American, reason: it's economy (see 01/25/08 ID comment). Michigan continues to struggle economically as a State. Michigan is saying and recognizing that people who can work legally should be encouraged to do so. In turn, they can purchase and spend in the
Michigan economy. This might help stem the tide of jobs that are exiting out of the beautiful state of Michigan. Is Michigan's proposal workable or merely "controversial"? A couple problems I envision:
(1) Could Michigan be used as a "base" where people obtain valid DLs, take to another State (who doesn't allow the same) after or
without being "in status," and obtain another there? (2) What fraud/authentication issues may come up based on the documents
being provided for qualification? Michigan could provide the following responses: (1) No. Michigan would use only the amount of time permittable on qualifying documents as the license validity period. By doing so, Michigan is telling all other states that there's no reason to be wary of State of Michigan issued DLs as "insecure" in any way. (2) Michigan, by what it sounds like, wants to somehow limit or structure its program to specify "whom" it is targeting. This part sounds troublesome practically and legally. Michigan can better specify its goals by providing an "identifiable, secure and lawful document" to those who
qualify to drive and/or work for the time period of their "validity of status." I think it's important that all of us, in any state, care about and consider the plight of our sister state, Michigan. Michigan is trying to consider positive economic aspects of lawful immigration (and maybe also of providing paths to lawful immigration) that can generate value in the economy of any state.
Catherine A. Chan, Esq.
It is even more complicated than that (see 01/25/08 ID comment). What the Michigan AG stated was that Michigan would recognize the foreign driver's licenses from those countries with whom we have a reciprocal agreement. In other words, some foreign driver's licenses will be valid, and some will not, in Michigan. What a mess. This is, among other things, precisely why the Federal legislation, REAL ID, is such an impractical and ineffective idea. As far as I can tell it results in something that is neither REAL nor an ID. Tell me again how I am safer because of this requirement, because so far I am not grasping it.
Bryan Scott Hicks, Esq.
Driver licenses should be "de-certified" by the DHS as an identification document and should be issued solely on the basis of the holder's skill or other automobile connected eligibiity (see 01/25/08 ID comment). In that way, holding a driver license will not be a factor, one way or another, as to a person's immigration status and local police and DMV agencies can focus on the promotion of road safety and not the vagaries of the dynamic US immigration law regimen.
Ramon Carrion, Esq.
Responding to Bill Hernandez's letter to the Editor (01/25/08 ID), if someone crosses the border to bear their child here, the child is a US citizen. One can argue the merits or fairness of that issue all day. What is wrong, however, is to then register the birth as having taken place in Mexico with the Mexican authorities. This fraud puts the child's US citizenship at risk should anyone investigate it. I have known someone in this situation. He had been born in the US, had a US birth Certificate and US passport, his parents registered his birth as having taken place in Mexico so that he could go to elementary school there. Years later, immigration connected the dots when he was trying to bring in his Mexican born wife. He was not allowed entry, his passport was taken, and the government is effectively stripping him of his citizenship due to the fraud saying that if he was born in Mexico, then he couldn't have been born here.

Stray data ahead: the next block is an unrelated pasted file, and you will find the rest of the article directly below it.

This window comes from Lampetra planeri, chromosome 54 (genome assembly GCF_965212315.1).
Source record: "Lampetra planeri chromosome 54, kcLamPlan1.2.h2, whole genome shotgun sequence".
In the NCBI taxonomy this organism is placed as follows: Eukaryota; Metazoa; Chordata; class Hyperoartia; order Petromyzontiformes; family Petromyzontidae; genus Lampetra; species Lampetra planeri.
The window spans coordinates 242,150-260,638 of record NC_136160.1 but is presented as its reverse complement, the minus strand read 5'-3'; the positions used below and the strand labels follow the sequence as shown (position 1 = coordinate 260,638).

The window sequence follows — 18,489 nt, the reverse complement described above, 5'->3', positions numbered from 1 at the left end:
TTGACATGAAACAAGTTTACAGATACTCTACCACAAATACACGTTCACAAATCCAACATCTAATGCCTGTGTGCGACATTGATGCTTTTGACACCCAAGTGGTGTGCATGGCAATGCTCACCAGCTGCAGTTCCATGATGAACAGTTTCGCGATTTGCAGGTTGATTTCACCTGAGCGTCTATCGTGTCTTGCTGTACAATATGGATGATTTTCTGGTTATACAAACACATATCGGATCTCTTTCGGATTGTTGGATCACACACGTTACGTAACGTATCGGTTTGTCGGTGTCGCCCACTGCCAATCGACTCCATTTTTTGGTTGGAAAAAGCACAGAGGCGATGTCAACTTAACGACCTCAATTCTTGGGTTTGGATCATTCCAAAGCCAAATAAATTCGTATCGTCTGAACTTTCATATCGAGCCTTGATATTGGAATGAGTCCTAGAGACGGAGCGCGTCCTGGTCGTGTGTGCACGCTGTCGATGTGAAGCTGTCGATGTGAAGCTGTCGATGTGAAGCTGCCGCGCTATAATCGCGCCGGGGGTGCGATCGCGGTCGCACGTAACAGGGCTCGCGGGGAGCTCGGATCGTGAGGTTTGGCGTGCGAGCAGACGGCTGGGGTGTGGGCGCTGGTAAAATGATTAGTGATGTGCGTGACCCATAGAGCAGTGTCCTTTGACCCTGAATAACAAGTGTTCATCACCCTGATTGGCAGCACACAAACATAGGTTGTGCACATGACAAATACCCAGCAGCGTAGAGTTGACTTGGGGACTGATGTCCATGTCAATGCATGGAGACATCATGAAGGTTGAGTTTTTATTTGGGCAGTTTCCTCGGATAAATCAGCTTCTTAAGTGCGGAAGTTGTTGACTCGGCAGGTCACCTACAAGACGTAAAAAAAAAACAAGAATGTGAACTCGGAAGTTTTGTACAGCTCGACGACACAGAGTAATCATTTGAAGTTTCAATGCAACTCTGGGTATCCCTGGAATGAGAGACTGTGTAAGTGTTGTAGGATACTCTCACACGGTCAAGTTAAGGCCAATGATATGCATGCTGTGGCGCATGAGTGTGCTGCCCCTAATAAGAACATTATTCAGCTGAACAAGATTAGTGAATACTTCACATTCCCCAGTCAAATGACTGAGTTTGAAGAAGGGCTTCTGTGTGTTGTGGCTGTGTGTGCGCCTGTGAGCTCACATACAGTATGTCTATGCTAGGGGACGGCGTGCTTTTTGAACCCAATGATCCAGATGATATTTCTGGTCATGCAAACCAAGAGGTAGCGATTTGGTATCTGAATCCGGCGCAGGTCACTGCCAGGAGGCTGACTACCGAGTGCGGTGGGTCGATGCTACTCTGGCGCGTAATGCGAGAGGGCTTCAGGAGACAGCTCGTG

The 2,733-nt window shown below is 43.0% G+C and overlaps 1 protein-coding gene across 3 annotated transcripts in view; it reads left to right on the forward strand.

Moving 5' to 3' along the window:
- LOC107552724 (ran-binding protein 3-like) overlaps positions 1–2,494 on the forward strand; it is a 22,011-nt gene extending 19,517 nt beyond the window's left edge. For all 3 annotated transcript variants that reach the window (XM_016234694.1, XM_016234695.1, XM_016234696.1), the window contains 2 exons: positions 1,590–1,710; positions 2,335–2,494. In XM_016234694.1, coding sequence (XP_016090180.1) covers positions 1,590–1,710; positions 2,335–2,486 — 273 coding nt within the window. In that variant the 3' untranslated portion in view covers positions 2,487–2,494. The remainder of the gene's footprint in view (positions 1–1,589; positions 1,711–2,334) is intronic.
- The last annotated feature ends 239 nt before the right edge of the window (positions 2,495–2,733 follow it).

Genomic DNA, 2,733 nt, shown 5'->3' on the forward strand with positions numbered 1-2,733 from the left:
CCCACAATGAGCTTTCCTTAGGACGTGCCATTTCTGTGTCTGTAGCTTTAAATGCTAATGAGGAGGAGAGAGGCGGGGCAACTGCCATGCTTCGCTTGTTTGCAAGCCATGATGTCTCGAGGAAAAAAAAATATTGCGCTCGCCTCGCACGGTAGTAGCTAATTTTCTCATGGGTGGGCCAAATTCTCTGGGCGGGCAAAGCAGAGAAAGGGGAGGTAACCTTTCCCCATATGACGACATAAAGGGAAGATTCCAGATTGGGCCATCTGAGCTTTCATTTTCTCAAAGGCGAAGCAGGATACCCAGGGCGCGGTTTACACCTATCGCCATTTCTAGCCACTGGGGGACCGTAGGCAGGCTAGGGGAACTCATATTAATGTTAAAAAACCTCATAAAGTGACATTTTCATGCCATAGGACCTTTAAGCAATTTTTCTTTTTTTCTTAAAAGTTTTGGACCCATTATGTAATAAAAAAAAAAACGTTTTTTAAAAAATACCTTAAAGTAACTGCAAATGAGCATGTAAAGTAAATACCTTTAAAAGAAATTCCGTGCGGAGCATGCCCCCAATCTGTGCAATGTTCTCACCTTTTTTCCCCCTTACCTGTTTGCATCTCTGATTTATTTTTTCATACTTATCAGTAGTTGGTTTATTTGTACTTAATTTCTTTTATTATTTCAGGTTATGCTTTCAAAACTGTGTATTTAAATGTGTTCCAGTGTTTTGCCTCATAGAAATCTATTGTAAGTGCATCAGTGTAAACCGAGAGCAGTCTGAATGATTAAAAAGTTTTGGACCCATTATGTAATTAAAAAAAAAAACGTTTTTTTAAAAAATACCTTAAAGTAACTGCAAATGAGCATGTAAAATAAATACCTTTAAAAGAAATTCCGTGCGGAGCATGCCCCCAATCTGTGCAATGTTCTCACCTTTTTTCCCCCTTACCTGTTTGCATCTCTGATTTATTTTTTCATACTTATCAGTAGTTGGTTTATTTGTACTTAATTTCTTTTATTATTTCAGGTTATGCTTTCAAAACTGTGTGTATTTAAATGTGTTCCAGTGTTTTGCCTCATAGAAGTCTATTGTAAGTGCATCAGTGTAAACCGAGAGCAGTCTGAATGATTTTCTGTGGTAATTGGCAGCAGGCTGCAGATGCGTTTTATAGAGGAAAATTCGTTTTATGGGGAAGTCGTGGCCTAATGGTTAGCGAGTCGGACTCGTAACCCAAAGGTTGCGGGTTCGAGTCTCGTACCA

As to border regions creating a class of people not quite one or the other, I think this is an international phenomenon. When I lived in Europe, the border regions between France and Spain and France and Italy were quite different from those areas further in from the borders. People living in the border areas typically adopt what they perceive is the best of both cultures, using their geographical luck to their best advantage. It is naive for us to think that our borders will be any different.
Ms. R. Black, Esq.
The contrasting letters of R. Black and Bill Hernandez (01/25/08 ID) are good examples of the schizophrenic way that many Americans regard the issue of dual citizenship, or the vaguer notion of dual loyalties among people who only hold American citizenship. Our tradition seems to be that holding dual citizenship, or at least having a strong attachment to one's heritage in the "old country", is a wonderful idea for descendants of European immigrants, as in the case of Mr. Black's letter, which I do not in any way disagree with. Nor do I remember hearing Lou Dobbs or anyone else complain about people who go back and forth across the Canadian border everyday for work or other reasons that give them ties to both countries. On the other hand, Bill Hernandez' letter could come right out of the Dobbs/Tancredo/Buchanan/Huntington playbook about the supposed danger that our American "culture" will be submerged in a tide of brown skinned immigrants with alleged dual loyalties. Growing up as a native born child of native born American Jewish parents, I was sometimes accused of having "dual", if not primary, loyalty to Israel, merely because of my identity. This canard is still often heard in relation to Jewish Americans. Are Mexican-Americans now taking their place?
Roger Algase, Esq.
New York, NY